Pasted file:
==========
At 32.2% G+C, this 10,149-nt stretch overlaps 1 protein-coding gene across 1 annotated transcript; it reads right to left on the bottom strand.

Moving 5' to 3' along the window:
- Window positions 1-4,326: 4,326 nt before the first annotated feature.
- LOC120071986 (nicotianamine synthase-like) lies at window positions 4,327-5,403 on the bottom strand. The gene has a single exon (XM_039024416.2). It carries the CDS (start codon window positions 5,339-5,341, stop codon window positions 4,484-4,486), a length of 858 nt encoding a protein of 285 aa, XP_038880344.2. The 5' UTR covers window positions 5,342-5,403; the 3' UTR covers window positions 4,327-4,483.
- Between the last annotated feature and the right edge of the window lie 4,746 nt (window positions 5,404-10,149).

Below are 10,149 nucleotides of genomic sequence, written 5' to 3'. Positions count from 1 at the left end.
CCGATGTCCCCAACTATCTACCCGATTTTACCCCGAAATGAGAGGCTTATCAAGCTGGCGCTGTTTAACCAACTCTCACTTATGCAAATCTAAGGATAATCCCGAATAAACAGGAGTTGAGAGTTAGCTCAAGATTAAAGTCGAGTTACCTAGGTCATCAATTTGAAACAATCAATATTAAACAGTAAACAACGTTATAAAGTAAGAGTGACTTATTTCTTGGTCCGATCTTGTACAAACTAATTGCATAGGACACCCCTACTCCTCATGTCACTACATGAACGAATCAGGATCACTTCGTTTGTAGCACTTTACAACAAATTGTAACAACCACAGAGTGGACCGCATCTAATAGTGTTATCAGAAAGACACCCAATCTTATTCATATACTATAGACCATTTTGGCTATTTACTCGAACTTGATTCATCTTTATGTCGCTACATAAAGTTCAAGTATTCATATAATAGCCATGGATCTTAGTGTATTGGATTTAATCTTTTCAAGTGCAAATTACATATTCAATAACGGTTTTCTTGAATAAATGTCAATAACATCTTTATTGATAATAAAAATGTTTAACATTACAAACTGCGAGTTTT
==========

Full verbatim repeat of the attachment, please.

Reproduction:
At 32.2% G+C, this 10,149-nt stretch overlaps 1 protein-coding gene across 1 annotated transcript; it reads right to left on the bottom strand.

Moving 5' to 3' along the window:
- Window positions 1-4,326: 4,326 nt before the first annotated feature.
- LOC120071986 (nicotianamine synthase-like) lies at window positions 4,327-5,403 on the bottom strand. The gene has a single exon (XM_039024416.2). It carries the CDS (start codon window positions 5,339-5,341, stop codon window positions 4,484-4,486), a length of 858 nt encoding a protein of 285 aa, XP_038880344.2. The 5' UTR covers window positions 5,342-5,403; the 3' UTR covers window positions 4,327-4,483.
- Between the last annotated feature and the right edge of the window lie 4,746 nt (window positions 5,404-10,149).

Below are 10,149 nucleotides of genomic sequence, written 5' to 3'. Positions count from 1 at the left end.
CCGATGTCCCCAACTATCTACCCGATTTTACCCCGAAATGAGAGGCTTATCAAGCTGGCGCTGTTTAACCAACTCTCACTTATGCAAATCTAAGGATAATCCCGAATAAACAGGAGTTGAGAGTTAGCTCAAGATTAAAGTCGAGTTACCTAGGTCATCAATTTGAAACAATCAATATTAAACAGTAAACAACGTTATAAAGTAAGAGTGACTTATTTCTTGGTCCGATCTTGTACAAACTAATTGCATAGGACACCCCTACTCCTCATGTCACTACATGAACGAATCAGGATCACTTCGTTTGTAGCACTTTACAACAAATTGTAACAACCACAGAGTGGACCGCATCTAATAGTGTTATCAGAAAGACACCCAATCTTATTCATATACTATAGACCATTTTGGCTATTTACTCGAACTTGATTCATCTTTATGTCGCTACATAAAGTTCAAGTATTCATATAATAGCCATGGATCTTAGTGTATTGGATTTAATCTTTTCAAGTGCAAATTACATATTCAATAACGGTTTTCTTGAATAAATGTCAATAACATCTTTATTGATAATAAAAATGTTTAACATTACAAACTGCGAGTTTT